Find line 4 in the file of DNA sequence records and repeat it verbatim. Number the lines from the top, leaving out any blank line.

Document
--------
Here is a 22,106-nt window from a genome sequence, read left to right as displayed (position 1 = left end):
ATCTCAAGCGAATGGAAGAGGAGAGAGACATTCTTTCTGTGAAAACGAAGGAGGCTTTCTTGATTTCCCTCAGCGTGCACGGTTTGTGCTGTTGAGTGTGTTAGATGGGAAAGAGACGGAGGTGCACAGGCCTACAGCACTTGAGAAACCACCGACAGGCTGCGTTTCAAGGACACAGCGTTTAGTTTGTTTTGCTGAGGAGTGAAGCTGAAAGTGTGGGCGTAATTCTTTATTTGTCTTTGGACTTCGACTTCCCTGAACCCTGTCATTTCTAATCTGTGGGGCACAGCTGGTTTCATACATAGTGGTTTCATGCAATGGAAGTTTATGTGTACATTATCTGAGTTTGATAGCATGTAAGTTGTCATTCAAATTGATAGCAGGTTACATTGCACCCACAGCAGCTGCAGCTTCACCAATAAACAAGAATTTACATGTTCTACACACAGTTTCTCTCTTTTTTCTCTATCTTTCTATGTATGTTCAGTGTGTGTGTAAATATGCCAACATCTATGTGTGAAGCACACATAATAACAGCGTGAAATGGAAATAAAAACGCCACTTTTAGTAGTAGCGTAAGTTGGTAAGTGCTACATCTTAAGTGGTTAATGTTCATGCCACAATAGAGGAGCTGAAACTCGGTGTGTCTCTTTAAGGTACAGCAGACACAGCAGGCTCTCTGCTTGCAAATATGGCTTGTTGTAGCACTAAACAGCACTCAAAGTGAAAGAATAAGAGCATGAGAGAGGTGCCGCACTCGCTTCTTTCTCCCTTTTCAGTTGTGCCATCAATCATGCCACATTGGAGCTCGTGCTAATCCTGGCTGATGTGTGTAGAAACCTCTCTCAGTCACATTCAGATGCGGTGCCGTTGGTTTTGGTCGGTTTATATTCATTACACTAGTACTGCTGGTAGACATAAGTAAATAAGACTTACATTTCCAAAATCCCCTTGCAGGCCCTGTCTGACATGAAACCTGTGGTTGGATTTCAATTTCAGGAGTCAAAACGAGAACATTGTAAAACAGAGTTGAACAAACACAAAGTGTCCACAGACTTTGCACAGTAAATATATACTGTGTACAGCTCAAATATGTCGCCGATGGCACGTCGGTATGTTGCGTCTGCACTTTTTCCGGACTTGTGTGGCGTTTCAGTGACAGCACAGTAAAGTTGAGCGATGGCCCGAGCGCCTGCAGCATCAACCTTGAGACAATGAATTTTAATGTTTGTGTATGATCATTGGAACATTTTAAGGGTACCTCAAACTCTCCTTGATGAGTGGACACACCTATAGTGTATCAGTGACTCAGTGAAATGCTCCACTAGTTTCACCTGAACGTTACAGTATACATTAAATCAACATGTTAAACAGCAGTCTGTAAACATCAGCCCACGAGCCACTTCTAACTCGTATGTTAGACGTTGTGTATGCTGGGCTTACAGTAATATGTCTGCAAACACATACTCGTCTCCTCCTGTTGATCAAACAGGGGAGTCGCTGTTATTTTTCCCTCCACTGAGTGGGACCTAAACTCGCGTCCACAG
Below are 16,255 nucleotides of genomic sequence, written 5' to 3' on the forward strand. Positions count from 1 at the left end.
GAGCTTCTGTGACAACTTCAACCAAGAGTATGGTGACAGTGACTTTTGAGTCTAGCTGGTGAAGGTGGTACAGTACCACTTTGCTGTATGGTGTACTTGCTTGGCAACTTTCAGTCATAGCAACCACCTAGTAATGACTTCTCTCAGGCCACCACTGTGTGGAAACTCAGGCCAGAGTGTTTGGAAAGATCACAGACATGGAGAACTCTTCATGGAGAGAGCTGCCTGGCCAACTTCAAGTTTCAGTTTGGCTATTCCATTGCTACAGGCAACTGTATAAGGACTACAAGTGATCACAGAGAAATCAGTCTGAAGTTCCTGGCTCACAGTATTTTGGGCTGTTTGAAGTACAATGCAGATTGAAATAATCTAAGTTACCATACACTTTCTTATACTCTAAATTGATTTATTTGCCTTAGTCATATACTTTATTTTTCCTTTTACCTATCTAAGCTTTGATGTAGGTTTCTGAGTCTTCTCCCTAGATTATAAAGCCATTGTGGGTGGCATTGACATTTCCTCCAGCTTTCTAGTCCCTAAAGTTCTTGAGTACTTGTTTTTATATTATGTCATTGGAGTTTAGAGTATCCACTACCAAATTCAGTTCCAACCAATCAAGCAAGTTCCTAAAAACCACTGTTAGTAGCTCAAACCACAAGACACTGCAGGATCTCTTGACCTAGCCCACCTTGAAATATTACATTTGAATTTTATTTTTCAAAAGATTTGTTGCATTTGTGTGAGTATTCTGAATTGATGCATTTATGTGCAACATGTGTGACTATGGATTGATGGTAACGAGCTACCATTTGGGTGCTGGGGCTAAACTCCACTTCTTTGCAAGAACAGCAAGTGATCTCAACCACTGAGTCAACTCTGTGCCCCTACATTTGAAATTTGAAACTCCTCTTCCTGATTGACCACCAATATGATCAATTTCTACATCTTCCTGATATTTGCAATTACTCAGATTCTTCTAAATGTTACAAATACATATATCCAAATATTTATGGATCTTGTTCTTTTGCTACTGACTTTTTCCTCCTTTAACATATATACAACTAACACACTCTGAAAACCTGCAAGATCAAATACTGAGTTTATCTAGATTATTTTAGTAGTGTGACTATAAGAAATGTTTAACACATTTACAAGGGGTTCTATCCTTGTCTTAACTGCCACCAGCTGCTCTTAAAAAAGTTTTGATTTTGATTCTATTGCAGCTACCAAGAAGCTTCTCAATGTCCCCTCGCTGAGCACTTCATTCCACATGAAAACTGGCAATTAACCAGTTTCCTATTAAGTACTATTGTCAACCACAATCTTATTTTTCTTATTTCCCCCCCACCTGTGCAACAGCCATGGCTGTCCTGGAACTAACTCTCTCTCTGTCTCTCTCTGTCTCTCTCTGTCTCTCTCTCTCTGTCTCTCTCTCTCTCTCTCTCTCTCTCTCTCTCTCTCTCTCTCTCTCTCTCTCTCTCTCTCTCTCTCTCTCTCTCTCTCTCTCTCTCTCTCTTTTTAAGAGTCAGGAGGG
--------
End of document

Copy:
GAGCTTCTGTGACAACTTCAACCAAGAGTATGGTGACAGTGACTTTTGAGTCTAGCTGGTGAAGGTGGTACAGTACCACTTTGCTGTATGGTGTACTTGCTTGGCAACTTTCAGTCATAGCAACCACCTAGTAATGACTTCTCTCAGGCCACCACTGTGTGGAAACTCAGGCCAGAGTGTTTGGAAAGATCACAGACATGGAGAACTCTTCATGGAGAGAGCTGCCTGGCCAACTTCAAGTTTCAGTTTGGCTATTCCATTGCTACAGGCAACTGTATAAGGACTACAAGTGATCACAGAGAAATCAGTCTGAAGTTCCTGGCTCACAGTATTTTGGGCTGTTTGAAGTACAATGCAGATTGAAATAATCTAAGTTACCATACACTTTCTTATACTCTAAATTGATTTATTTGCCTTAGTCATATACTTTATTTTTCCTTTTACCTATCTAAGCTTTGATGTAGGTTTCTGAGTCTTCTCCCTAGATTATAAAGCCATTGTGGGTGGCATTGACATTTCCTCCAGCTTTCTAGTCCCTAAAGTTCTTGAGTACTTGTTTTTATATTATGTCATTGGAGTTTAGAGTATCCACTACCAAATTCAGTTCCAACCAATCAAGCAAGTTCCTAAAAACCACTGTTAGTAGCTCAAACCACAAGACACTGCAGGATCTCTTGACCTAGCCCACCTTGAAATATTACATTTGAATTTTATTTTTCAAAAGATTTGTTGCATTTGTGTGAGTATTCTGAATTGATGCATTTATGTGCAACATGTGTGACTATGGATTGATGGTAACGAGCTACCATTTGGGTGCTGGGGCTAAACTCCACTTCTTTGCAAGAACAGCAAGTGATCTCAACCACTGAGTCAACTCTGTGCCCCTACATTTGAAATTTGAAACTCCTCTTCCTGATTGACCACCAATATGATCAATTTCTACATCTTCCTGATATTTGCAATTACTCAGATTCTTCTAAATGTTACAAATACATATATCCAAATATTTATGGATCTTGTTCTTTTGCTACTGACTTTTTCCTCCTTTAACATATATACAACTAACACACTCTGAAAACCTGCAAGATCAAATACTGAGTTTATCTAGATTATTTTAGTAGTGTGACTATAAGAAATGTTTAACACATTTACAAGGGGTTCTATCCTTGTCTTAACTGCCACCAGCTGCTCTTAAAAAAGTTTTGATTTTGATTCTATTGCAGCTACCAAGAAGCTTCTCAATGTCCCCTCGCTGAGCACTTCATTCCACATGAAAACTGGCAATTAACCAGTTTCCTATTAAGTACTATTGTCAACCACAATCTTATTTTTCTTATTTCCCCCCCACCTGTGCAACAGCCATGGCTGTCCTGGAACTAACTCTCTCTCTGTCTCTCTCTGTCTCTCTCTGTCTCTCTCTCTCTGTCTCTCTCTCTCTCTCTCTCTCTCTCTCTCTCTCTCTCTCTCTCTCTCTCTCTCTCTCTCTCTCTCTCTCTCTCTCTCTCTCTCTCTCTCTTTTTAAGAGTCAGGAGGG